SOVEREIGN debt has replaced the bank crisis as the biggest worry for investors. The problems in Greece have served to focus attention on the budget deficits of the entire southern Eurozone.
And last week the head of sovereign risk at Moody’s, talking about the situation in the US and UK, said: “We expect the situation to further deteriorate in terms of the key ratings metrics before they start stabilising”. In other words, these countries may face a downgrade of their AAA status. As a warning, this statement is even less than a shot across the bows, more simply a reiteration of the obvious: that given the current state of the economy, it will be some time before public finances are back at “healthy” levels.
Resumption of sustained economic growth would help immensely, because that would generate higher tax revenues. Bear in mind that the debt-to-GDP ratio, a number so beloved of the media, is not the metric that ratings agencies care about most. What they consider first and foremost is the level of annual debt servicing costs as a percentage of government revenue. Rising tax receipts will, everything else being equal, assuage the rating agencies’ worries.
There is however another way to address the problem, and that is to inflate it away. High inflation erodes the value of debt (for both governments as well as individuals) so over time would reduce its real amount. There is also evidence that higher inflation enables economies to regain competitiveness, as it acts in a similar way to a currency devaluation.
Might governments be tempted to adjust policy and allow for a “little” inflation? Now could be the time, because the concept of inflation targeting has come under attack in some quarters and the consensus behind it may be breaking down. A recent high-profile paper from IMF economists Olivier Blanchard, Giovanni Dell’Ariccia and Paulo Mauro has concluded that low inflation does more harm to an economy than good.
Some level of inflation, let us say 4 per cent instead of the targeted 2 per cent, would enable central banks to respond more proactively to economic crises (read: reduce rates quicker and by more). It would also result in more room to make cuts because interest rates end up higher if there’s a higher target inflation rate.
Also higher inflation means wage growth can take place without impacting productivity; workers are happier accepting a 4 per cent salary rise when inflation is 5 per cent than a 1 per cent rise when inflation is 1 per cent.
Again, it looks an easy win: the southern Eurozone could raise productivity and competitiveness without budget and wage cuts if inflation was running at 5 per cent instead of at 1 per cent. The upside looks great, especially as it gets governments out of a bind. And governments ultimately set inflation targets for their central banks, so it would be easy to set the target higher.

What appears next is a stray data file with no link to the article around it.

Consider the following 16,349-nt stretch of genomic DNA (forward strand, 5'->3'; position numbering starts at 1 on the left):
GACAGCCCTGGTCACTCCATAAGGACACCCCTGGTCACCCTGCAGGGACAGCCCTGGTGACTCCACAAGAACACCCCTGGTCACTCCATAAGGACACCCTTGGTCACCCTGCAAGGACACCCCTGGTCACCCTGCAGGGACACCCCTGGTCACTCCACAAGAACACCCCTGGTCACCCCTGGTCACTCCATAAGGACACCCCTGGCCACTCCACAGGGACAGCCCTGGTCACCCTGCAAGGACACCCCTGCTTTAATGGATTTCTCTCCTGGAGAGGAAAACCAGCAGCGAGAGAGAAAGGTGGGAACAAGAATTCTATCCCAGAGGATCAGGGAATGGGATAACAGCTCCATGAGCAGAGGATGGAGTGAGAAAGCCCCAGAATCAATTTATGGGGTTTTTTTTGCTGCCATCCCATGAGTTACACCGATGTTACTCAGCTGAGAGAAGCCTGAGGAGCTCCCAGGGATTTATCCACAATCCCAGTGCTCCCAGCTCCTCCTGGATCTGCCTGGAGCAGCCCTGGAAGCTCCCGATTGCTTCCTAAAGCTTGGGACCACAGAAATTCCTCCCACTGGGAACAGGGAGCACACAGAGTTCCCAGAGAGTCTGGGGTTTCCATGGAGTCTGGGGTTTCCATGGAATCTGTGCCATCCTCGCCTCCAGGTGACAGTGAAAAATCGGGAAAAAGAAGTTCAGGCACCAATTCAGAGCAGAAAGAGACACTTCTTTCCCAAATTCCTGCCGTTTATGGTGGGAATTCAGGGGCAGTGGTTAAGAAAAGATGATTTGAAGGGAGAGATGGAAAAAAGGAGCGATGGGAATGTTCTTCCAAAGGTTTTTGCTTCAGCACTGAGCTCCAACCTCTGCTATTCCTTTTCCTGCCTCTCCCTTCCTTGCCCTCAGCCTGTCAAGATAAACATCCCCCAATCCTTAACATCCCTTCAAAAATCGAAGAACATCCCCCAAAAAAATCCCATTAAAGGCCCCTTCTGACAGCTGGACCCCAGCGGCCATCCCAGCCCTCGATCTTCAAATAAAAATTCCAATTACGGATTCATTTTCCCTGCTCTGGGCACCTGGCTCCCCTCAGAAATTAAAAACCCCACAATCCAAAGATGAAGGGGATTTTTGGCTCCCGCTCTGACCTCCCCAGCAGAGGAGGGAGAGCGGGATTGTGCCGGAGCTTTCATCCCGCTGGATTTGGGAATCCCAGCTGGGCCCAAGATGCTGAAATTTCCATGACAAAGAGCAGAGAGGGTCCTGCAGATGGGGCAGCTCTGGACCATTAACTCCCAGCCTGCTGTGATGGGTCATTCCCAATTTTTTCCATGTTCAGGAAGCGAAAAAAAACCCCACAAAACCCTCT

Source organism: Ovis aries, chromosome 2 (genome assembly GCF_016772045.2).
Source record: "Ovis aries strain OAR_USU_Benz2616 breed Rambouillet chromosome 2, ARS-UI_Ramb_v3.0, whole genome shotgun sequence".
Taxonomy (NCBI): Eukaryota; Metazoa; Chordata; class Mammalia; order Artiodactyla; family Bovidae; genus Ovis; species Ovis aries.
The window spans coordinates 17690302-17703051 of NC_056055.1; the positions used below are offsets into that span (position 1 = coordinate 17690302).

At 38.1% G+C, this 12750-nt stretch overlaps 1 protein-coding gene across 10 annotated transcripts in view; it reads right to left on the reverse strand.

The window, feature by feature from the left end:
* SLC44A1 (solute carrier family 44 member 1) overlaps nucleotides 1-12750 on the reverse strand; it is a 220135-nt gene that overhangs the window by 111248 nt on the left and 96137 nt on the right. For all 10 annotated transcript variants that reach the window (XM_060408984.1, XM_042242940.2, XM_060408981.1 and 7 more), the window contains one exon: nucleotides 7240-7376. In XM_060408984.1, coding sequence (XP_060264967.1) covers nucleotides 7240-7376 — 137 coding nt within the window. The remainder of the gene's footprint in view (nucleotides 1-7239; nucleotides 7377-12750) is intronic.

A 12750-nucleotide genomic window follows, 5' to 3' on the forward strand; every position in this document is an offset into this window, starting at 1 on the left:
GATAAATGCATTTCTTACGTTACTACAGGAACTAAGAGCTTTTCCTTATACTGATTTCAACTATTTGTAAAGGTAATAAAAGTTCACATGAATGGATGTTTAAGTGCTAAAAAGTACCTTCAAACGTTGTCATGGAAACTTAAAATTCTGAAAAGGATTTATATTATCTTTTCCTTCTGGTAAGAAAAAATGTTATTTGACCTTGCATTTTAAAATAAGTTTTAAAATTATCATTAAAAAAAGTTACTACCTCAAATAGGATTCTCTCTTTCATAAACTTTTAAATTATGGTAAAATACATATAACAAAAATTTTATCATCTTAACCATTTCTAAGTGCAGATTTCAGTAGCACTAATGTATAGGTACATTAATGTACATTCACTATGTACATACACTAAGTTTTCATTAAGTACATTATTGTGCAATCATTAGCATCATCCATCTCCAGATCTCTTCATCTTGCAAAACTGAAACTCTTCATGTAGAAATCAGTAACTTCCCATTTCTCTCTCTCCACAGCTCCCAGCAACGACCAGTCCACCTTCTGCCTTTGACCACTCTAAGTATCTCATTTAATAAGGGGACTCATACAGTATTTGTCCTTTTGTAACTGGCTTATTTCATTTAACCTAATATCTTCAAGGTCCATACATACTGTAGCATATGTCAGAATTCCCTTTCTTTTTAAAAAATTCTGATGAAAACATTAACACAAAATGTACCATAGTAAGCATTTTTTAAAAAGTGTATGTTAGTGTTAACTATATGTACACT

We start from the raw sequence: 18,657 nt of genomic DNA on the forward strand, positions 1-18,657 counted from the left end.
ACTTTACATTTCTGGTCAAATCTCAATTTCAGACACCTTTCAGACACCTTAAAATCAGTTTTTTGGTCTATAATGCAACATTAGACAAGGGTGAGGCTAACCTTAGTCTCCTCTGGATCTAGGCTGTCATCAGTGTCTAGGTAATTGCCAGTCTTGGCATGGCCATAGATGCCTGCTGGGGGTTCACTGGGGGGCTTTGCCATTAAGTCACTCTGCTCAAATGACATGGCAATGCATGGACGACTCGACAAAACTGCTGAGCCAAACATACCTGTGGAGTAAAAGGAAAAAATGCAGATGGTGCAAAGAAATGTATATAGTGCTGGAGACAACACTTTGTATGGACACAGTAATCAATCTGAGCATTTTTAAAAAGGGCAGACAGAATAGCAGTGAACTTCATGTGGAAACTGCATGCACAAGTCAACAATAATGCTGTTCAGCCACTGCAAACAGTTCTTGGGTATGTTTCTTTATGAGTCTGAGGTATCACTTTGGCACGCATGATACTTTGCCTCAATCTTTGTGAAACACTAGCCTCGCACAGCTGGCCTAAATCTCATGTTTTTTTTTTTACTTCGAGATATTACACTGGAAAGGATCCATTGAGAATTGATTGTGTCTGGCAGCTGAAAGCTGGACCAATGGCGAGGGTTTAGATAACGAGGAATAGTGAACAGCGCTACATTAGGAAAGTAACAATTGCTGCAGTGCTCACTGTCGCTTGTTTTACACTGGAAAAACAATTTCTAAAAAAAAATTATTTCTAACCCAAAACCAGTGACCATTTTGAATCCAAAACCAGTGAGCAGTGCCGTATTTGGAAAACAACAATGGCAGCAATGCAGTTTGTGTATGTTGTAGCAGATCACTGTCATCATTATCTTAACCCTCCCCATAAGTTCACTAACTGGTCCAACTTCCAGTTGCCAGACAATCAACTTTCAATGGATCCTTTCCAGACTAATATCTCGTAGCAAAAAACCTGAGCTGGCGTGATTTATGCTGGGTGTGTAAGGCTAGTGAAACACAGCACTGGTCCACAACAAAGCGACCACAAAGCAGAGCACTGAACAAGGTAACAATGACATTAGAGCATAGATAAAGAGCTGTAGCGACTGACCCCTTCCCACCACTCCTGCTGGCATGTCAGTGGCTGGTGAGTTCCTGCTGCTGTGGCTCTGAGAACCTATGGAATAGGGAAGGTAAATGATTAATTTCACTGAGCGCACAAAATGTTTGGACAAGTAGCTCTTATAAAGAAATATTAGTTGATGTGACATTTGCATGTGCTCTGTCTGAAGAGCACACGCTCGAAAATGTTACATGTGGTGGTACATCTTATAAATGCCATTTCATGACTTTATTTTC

However if they did that, it would be a mistake. One can never quote professor Milton Friedman often enough, and inflation isn’t a free lunch. There are costs as well as benefits associated with it.
In the first place there is no tap that can be turned on to start inflation rolling. It isn’t something that can be engineered with any precision, and there is no guarantee that a tolerable 4 per cent level won’t turn into a painful 8 per cent shortly after.
Secondly, to have any real benefit for government deficits, the public debt needs to be long-dated, thus enabling inflation to erode its value over time. A quick look at the chart shows that only the UK’s debt is sufficiently long to benefit from this.
There’s more. Public sector liabilities, including salaries and pensions, are invariably index-linked. Higher inflation will be a shot in the foot as it will result in higher public spending. In the private sector, there is the genuine hardship of long-term savers (such as the retired) who would see the value of their savings eroded, while younger people, who are more likely to be borrowers, will see their interest costs rise.
And finally there is possibly the biggest danger of all: credibility risk. Central banks build reputations over time, and a reputation for credibility is the hardest-earned. Moving from a 2 per cent target to a higher one is, at least in the medium-term, bound to have a negative impact on the reputation of the central bank. Consequently investors will demand a higher risk premium for holding that country’s debt. Again, the end result is higher interest costs.
Investors, and the market as a whole, need to keep governments on their toes and insist that inflation targeting remains in place and stays at a low level. By all means add productivity and employment targets, and add asset prices to the consumer prices index’s (CPI) basket of “goods”.
But to start allowing for higher inflation would be to open Pandora’s box: we simply don’t know where it will end. And in the meantime investors everywhere would get unfairly punished. It is vital that a low inflation target is maintained. Central banks of the world unite: you have nothing to lose except your credibility.
Professor Moorad Choudhry is a visiting professor at London Metropolitan Business School.